Figure 2 - Tensile index variations 2000 PFI

Since the results are based on lab trials, the diagrams give trends in changes but not absolute values, so the absolute values might not correspond to what the papermaker will actually receive. However, for customers wishing to delve deeper than the on-line tool, Södra has a highly sophisticated version of the system with a comprehensive database of pulps which can build a furnish with up to four different components (competitors' pulps are referred to by a code to preserve confidentiality). The model offers separate refining as well as co-refining.

"We really expect this tool to make a difference when it comes to achieving optimum refining," Kilian comments. "It should now be much easier for our customers to make the switch in their furnish to achieve a specific result. It brings the mill a step closer to optimum refining at minimum cost."

Figure 3 - Over a period of time, the system will deliver 10,000 observations online compared with 12 with traditional testing methods

The end of handsheets?

A lack of consistency in paper properties has long been a major issue for the industry; a paper mill needs to know that the fiber it purchases is as consistent as possible if it is to deliver a paper of the highest consistent standard.

For the last decade, Södra has been using on-line fiber analysis in the form of an L&W Fibermaster system to measure the traditional properties of its pulp. In 2005, the company developed an internal model to predict some paper properties using fiber length, shape factor and single fiber strength to predict unrefined tensile index and tensile index and tear index at 2000 PFI. Then in 2007, those predicted values became available to customers via PSOL, making it possible for customers to access quality data for their pulp. At this point, the on-line service was seen as an add-on to run in parallel to more traditional testing. It's based on empirical, linear regressions and describes the pulp's quality in general rather than detail, but still requires traditional manual lab testing. Back then, important properties, such as fiber coarseness and kink index could not be measured on-line, while only a few hand-sheet properties were covered at single beating points.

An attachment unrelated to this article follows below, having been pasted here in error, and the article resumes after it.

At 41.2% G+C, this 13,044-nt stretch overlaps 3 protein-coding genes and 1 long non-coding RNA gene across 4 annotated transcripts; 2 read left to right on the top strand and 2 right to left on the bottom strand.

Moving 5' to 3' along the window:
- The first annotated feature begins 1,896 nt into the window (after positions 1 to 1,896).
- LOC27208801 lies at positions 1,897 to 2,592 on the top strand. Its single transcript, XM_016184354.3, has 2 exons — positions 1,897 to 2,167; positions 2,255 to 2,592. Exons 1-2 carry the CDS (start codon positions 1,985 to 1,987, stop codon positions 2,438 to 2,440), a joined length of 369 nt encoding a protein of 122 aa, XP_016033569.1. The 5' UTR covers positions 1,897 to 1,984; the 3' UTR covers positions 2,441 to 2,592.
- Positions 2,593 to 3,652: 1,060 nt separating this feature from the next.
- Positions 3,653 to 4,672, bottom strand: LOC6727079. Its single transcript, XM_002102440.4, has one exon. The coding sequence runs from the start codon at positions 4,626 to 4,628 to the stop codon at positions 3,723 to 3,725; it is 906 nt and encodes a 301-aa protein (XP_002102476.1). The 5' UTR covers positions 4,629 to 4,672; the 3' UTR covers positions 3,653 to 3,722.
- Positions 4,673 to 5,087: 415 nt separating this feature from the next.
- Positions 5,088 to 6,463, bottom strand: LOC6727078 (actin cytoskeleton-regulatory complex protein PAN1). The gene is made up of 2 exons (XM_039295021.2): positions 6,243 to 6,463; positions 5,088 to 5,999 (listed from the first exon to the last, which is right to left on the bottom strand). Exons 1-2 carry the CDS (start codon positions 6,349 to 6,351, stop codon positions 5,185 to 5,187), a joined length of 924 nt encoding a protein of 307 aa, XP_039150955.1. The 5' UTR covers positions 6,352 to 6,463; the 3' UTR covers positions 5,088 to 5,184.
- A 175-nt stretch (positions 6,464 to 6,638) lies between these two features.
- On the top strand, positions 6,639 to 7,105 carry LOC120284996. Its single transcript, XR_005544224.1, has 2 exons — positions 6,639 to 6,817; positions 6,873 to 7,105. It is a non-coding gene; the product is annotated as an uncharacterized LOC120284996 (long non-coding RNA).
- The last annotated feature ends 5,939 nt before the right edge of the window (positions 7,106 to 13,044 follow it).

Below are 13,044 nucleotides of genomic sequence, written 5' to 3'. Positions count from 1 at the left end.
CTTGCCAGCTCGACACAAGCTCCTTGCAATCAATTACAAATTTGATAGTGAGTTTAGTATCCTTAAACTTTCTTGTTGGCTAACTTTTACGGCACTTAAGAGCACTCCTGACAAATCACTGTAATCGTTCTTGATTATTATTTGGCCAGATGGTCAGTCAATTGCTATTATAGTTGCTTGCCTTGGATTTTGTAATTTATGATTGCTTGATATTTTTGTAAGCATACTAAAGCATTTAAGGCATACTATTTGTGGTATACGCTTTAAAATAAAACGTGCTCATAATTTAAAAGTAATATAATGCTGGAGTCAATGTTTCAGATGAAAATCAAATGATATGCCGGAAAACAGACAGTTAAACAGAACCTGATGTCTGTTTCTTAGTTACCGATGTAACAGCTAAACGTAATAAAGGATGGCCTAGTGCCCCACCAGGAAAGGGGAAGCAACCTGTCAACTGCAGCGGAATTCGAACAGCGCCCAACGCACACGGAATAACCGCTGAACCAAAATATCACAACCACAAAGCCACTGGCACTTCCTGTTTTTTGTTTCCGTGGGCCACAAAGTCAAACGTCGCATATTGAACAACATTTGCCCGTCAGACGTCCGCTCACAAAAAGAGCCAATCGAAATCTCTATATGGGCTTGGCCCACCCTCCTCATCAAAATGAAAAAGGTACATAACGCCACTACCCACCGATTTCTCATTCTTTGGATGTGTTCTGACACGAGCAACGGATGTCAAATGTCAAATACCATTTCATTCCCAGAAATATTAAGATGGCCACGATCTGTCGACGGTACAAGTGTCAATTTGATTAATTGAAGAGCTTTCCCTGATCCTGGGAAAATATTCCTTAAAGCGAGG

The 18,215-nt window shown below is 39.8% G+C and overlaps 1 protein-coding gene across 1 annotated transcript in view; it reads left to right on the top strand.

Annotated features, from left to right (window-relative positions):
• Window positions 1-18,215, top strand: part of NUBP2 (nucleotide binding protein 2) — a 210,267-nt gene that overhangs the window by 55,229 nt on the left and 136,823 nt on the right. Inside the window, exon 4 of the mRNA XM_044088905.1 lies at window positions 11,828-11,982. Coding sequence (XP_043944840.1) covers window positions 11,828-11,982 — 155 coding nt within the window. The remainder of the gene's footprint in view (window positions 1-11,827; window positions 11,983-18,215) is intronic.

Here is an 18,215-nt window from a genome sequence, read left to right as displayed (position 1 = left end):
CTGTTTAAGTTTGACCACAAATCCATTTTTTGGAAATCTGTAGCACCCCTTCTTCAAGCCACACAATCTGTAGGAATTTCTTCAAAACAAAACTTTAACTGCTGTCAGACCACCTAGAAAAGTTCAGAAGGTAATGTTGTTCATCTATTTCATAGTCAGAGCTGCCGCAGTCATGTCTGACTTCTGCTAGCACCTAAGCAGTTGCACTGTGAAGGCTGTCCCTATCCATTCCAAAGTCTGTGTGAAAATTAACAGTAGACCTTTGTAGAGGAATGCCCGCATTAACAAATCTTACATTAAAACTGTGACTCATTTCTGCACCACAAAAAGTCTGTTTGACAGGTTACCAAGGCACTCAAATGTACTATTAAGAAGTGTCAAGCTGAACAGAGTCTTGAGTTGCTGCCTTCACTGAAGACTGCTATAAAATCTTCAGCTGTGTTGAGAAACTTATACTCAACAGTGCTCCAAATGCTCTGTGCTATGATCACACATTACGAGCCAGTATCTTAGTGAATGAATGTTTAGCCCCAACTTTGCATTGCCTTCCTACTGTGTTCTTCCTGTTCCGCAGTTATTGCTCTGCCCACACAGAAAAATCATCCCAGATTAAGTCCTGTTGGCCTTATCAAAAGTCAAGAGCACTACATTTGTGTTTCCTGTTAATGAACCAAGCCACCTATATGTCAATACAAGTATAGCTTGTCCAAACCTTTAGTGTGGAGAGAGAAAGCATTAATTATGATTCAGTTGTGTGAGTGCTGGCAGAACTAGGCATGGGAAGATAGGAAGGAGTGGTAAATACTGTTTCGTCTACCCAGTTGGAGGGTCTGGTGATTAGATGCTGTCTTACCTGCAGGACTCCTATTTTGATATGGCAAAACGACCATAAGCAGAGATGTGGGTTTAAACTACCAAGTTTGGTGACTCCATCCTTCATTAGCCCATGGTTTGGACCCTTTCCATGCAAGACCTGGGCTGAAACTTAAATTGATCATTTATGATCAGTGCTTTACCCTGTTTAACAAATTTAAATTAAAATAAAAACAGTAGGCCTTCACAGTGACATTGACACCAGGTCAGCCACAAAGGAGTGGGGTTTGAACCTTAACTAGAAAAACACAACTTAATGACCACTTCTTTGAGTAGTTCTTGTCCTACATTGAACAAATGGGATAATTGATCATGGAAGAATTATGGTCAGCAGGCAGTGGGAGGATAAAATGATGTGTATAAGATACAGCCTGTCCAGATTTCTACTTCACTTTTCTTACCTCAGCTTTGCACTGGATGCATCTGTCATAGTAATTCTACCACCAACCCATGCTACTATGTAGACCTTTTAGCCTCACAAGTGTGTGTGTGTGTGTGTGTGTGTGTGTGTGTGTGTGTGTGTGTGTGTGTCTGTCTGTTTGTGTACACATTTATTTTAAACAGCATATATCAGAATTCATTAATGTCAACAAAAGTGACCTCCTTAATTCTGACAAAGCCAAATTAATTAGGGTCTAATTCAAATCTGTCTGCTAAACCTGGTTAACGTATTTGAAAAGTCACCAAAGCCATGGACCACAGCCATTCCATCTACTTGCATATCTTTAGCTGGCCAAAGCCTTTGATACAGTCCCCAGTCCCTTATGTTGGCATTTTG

Recognizing that the correlation between fiber properties and traditional hand-sheet properties such as tensile index needed further investigation, Södra began working on the prediction of fiber and energy qualities more closely, developing a second-generation prediction model under Dag Molteberg at Södra Innovation. In the process, Södra identified the need for a new analyser to measure different fiber properties and a new level of quality control, including high-precision, on-line measurements also for coarseness and kink. Södra is currently installing the new L&W Pulp Tester in all mills. The new model is still empirical but is based on a different modelling method called random coefficient mixed models. It will predict all the properties currently covered by standard hand-sheet testing, in addition to providing a whole beating curve, in the same manner as the virtual refiner. By introducing coarseness in a tensile index model, the degree of explanation increases while the prediction error decreases.